Medical experts estimate that a person with Down syndrome has a life expectancy of 60 years. I do not think they really know because medical treatment and supports continue to improve so people are living longer and longer.
The good news is that people with Down syndrome are living longer than ever. Now the bad news: that means they will live long enough to develop Alzheimer’s disease. I will not go into the details of the medical science. (If interested, here is a link to get you started.) Suffice it to say that Down syndrome results from having an extra 21st chromosome (remember, we all have 23 pairs of chromosomes). Thus, people with Down syndrome have a little bit extra. However, the 21st chromosome is also associated with Alzheimer’s disease.
Hope Is Growing
Alzheimer’s disease is complex and is proving difficult to undo. However, scientists have made great strides in identifying biomarkers that can identify the early signs of Alzheimer’s disease and track changes in the brain. The biomarkers will make it easier for scientists to develop ways to prevent Alzheimer’s.
Scientists are already working on drugs that can slow or prevent some symptoms of Alzheimer’s from forming. They expect to begin to conduct clinical trials with these drugs soon.
Let’s put this in a human context. It gives John and people with Down syndrome a reprieve; medical research is offering hope that their fate can change.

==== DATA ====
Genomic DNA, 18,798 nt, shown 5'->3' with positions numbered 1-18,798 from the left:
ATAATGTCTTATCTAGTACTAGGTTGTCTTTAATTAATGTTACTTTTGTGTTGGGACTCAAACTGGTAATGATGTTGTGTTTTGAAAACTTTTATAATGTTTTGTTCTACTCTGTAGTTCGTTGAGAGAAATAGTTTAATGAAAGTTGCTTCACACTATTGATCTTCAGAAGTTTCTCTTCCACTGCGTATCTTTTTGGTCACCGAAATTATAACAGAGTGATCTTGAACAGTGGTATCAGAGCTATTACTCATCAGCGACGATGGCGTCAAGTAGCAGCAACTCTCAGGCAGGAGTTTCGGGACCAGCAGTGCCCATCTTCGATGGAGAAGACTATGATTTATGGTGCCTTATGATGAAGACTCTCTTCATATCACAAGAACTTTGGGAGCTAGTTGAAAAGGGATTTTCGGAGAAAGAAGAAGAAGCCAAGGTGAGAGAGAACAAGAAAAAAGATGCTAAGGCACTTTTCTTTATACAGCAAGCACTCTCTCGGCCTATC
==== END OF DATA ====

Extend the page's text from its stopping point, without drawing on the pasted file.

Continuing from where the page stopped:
Medical Research Studies Matter
Medical research studies matter because they provide the data that scientists need to identify the causes of Alzheimer’s and ways to prevent the disease. And as drugs designed to prevent Alzheimer’s move into clinical trial stages, researchers will need test panels to study the efficacy of the drugs.
If you know John, you know that he derives happiness from doing for others. John wanted to join this study because he knows other people are dependent on this medical research. And it was easy. We spent a morning at Mass General. The doctors and staff were organized and supportive. John underwent a simple medical exam that was no different than an exam he would undergo with his primary care doctor. He then sat for an interview that assessed his abilities. At the same time, researchers interviewed my wife and me to learn about John’s medical history and to ask questions to help assess his abilities.
“It was easy,” said John. “I am so glad I joined this study.” He is so proud of himself for helping researchers who are helping people with Down syndrome.
You Can Make a Difference
If you are a person with Down syndrome or have a family member with Down syndrome, please consider joining the LIFE-DSR study. The study is currently taking place at 14 sites in 10 states and welcomes participants from all across the country. If you need help with travel, they can help you.